A federal judge on Tuesday ordered the Trump administration to stop its plans to include a question about citizenship in the 2020 Census.
Judge Jesse Furman of the U.S. District Court for the Southern District of New York, said Secretary of Commerce Wilbur Ross’ choice “violated the public trust.”
“Secretary Ross’s decision to add a citizenship question to the 2020 census — even if it did not violate the Constitution itself — was unlawful for a multitude of independent reasons and must be set aside,” Furman wrote in his 277-page decision.
The last time a census survey contained a citizenship question was in 1950.
“That form asked where each person was born and in a follow-up question asked, ‘If foreign born — Is he naturalized?'” according to NPR. “In 1960, there was no such question about citizenship, only about place of birth.”
The proposed question for the 2020 Census: “Is this person a citizen of the United States?”
• Yes, born in the United States
• Yes, born in Puerto Rico, Guam, the U.S. Virgin Islands or Northern Marianas
• Yes, born abroad of U.S. citizen parent or parents
• Yes, U.S. citizen by naturalization – Print year of naturalization
• No, not a U.S. citizen
In April, the New York State Attorney General’s Office filed a lawsuit to block the Trump Administration from demanding citizenship information in the 2020 Census. New York is leading a coalition of 34 states, cities, and the U.S. Conference of Mayors in this case.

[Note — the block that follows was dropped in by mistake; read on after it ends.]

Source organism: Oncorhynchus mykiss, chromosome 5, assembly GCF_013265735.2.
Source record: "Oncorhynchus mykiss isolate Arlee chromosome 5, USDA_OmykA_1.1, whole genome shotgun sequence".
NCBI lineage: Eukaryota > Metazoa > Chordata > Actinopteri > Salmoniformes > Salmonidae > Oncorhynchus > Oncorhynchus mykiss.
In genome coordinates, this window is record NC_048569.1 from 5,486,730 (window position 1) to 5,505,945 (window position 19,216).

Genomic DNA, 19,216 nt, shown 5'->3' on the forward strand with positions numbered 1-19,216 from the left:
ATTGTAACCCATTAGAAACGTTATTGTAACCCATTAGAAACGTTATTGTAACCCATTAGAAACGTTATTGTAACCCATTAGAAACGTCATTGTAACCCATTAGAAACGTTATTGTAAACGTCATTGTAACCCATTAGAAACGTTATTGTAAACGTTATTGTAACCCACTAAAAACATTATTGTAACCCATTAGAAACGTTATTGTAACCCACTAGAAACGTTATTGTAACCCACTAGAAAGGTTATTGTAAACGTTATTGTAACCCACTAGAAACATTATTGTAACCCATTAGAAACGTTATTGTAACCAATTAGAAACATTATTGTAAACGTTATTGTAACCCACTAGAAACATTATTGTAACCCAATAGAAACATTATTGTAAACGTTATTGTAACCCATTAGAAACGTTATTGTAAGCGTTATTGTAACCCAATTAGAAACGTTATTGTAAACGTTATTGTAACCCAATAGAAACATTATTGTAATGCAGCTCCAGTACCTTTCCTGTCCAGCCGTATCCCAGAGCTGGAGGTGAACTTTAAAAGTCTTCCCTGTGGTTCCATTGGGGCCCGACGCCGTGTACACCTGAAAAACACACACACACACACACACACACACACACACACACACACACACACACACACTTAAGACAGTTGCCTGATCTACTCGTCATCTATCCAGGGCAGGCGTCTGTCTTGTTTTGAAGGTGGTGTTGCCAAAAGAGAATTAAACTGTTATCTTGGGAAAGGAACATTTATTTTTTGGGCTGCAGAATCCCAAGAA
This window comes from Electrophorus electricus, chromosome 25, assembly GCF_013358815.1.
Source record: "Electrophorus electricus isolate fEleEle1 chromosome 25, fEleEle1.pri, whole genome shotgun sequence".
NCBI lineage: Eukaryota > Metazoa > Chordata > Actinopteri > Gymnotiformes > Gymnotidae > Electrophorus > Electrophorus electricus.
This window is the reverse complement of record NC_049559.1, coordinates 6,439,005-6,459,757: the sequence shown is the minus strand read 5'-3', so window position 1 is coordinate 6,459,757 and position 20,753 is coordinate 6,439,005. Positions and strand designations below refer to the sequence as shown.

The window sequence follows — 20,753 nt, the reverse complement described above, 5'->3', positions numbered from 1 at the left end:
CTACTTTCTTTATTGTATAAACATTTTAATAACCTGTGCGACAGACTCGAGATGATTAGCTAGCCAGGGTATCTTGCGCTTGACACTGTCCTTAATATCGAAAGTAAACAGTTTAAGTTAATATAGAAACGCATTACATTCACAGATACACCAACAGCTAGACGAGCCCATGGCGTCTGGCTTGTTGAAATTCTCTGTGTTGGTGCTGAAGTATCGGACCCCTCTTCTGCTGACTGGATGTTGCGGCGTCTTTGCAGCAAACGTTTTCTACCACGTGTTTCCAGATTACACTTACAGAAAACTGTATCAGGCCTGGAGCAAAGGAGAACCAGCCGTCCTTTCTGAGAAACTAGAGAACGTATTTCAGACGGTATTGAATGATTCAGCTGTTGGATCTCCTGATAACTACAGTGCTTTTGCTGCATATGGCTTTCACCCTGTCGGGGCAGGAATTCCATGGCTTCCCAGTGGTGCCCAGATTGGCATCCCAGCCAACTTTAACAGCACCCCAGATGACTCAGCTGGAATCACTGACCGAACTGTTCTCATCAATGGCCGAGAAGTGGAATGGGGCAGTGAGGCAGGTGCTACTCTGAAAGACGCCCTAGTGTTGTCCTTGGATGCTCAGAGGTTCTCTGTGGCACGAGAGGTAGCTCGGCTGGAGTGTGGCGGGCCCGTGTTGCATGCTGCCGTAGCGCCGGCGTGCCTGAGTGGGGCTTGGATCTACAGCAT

Letitia James, who was sworn into office earlier this month, is the first African-American, as well as the first woman, to be elected to the position.
“Today’s ruling is a win for New Yorkers and Americans across the country who believe in a fair and accurate count of the residents of our nation,” James said, in a statement. “Attempts by the Trump administration to mandate a question about citizenship were not rooted in a desire to strengthen the census process and would only undermine our immigrant communities. Inciting fear in our residents is not only immoral, but also ill-conceived.”
In December, James said she has plans to launch a thorough investigation into President Trump and his business dealings.
Meanwhile, the Justice Department said it was “disappointed” and “are still reviewing the ruling.”
“Secretary Ross, the only person with legal authority over the census, reasonably decided to reinstate a citizenship question on the 2020 census in response to the Department of Justice’s request for better citizenship data, to protect voters against racial discrimination,” the department said in a statement.
NAACP President Derrick Johnson lauded the ruling as a positive step.
“The ruling by Judge Jesse M. Furman is a step in the right direction to stopping xenophobic rhetoric and policy at all levels of government,” Johnson said in a statement. “The addition of a citizenship question to the 2020 Census only increases the likelihood of a substantial undercount of immigrant communities, particularly immigrants of color including those from the African Diaspora who are essential to determining U.S. elections, congressional seats and federal funding decisions for a decade. Any citizenship question compounds the already inadequate preparation for Census 2020 and further dilute the votes of racial and ethnic minorities, and deprive their communities of critical federal funds and undervalue their voices and interests in the political arena. We must continue to stay vigilant and not let this administration use yet another mechanism to devalue and stifle the voices of people of color.”
The Washington Informer Web Staff contributed to this story.